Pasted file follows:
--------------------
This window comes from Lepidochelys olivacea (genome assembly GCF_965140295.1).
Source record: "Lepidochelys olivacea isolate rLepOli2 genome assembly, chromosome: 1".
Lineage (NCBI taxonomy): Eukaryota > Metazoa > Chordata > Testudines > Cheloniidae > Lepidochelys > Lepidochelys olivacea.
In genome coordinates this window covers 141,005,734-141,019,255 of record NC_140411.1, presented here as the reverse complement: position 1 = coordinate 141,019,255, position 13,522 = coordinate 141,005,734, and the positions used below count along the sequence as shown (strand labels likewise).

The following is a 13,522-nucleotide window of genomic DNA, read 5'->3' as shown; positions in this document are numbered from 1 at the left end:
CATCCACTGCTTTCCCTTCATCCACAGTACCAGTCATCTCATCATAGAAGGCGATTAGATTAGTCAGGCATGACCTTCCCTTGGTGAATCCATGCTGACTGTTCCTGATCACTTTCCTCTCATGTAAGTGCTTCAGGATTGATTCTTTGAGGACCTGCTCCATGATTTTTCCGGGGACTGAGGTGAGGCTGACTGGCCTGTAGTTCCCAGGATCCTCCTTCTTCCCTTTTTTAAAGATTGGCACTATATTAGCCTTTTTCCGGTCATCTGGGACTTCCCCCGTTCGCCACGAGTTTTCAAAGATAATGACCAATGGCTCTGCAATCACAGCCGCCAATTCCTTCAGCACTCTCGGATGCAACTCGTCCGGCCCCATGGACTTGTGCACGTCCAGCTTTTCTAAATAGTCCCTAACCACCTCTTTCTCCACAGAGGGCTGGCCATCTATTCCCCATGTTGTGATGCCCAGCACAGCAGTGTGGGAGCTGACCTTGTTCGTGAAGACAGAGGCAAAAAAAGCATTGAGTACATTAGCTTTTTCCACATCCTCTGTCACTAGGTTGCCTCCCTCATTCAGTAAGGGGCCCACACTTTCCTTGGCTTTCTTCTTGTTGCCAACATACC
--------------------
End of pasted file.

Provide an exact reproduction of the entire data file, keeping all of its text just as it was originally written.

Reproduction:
This window comes from Lepidochelys olivacea (genome assembly GCF_965140295.1).
Source record: "Lepidochelys olivacea isolate rLepOli2 genome assembly, chromosome: 1".
Lineage (NCBI taxonomy): Eukaryota > Metazoa > Chordata > Testudines > Cheloniidae > Lepidochelys > Lepidochelys olivacea.
In genome coordinates this window covers 141,005,734-141,019,255 of record NC_140411.1, presented here as the reverse complement: position 1 = coordinate 141,019,255, position 13,522 = coordinate 141,005,734, and the positions used below count along the sequence as shown (strand labels likewise).

The following is a 13,522-nucleotide window of genomic DNA, read 5'->3' as shown; positions in this document are numbered from 1 at the left end:
CATCCACTGCTTTCCCTTCATCCACAGTACCAGTCATCTCATCATAGAAGGCGATTAGATTAGTCAGGCATGACCTTCCCTTGGTGAATCCATGCTGACTGTTCCTGATCACTTTCCTCTCATGTAAGTGCTTCAGGATTGATTCTTTGAGGACCTGCTCCATGATTTTTCCGGGGACTGAGGTGAGGCTGACTGGCCTGTAGTTCCCAGGATCCTCCTTCTTCCCTTTTTTAAAGATTGGCACTATATTAGCCTTTTTCCGGTCATCTGGGACTTCCCCCGTTCGCCACGAGTTTTCAAAGATAATGACCAATGGCTCTGCAATCACAGCCGCCAATTCCTTCAGCACTCTCGGATGCAACTCGTCCGGCCCCATGGACTTGTGCACGTCCAGCTTTTCTAAATAGTCCCTAACCACCTCTTTCTCCACAGAGGGCTGGCCATCTATTCCCCATGTTGTGATGCCCAGCACAGCAGTGTGGGAGCTGACCTTGTTCGTGAAGACAGAGGCAAAAAAAGCATTGAGTACATTAGCTTTTTCCACATCCTCTGTCACTAGGTTGCCTCCCTCATTCAGTAAGGGGCCCACACTTTCCTTGGCTTTCTTCTTGTTGCCAACATACC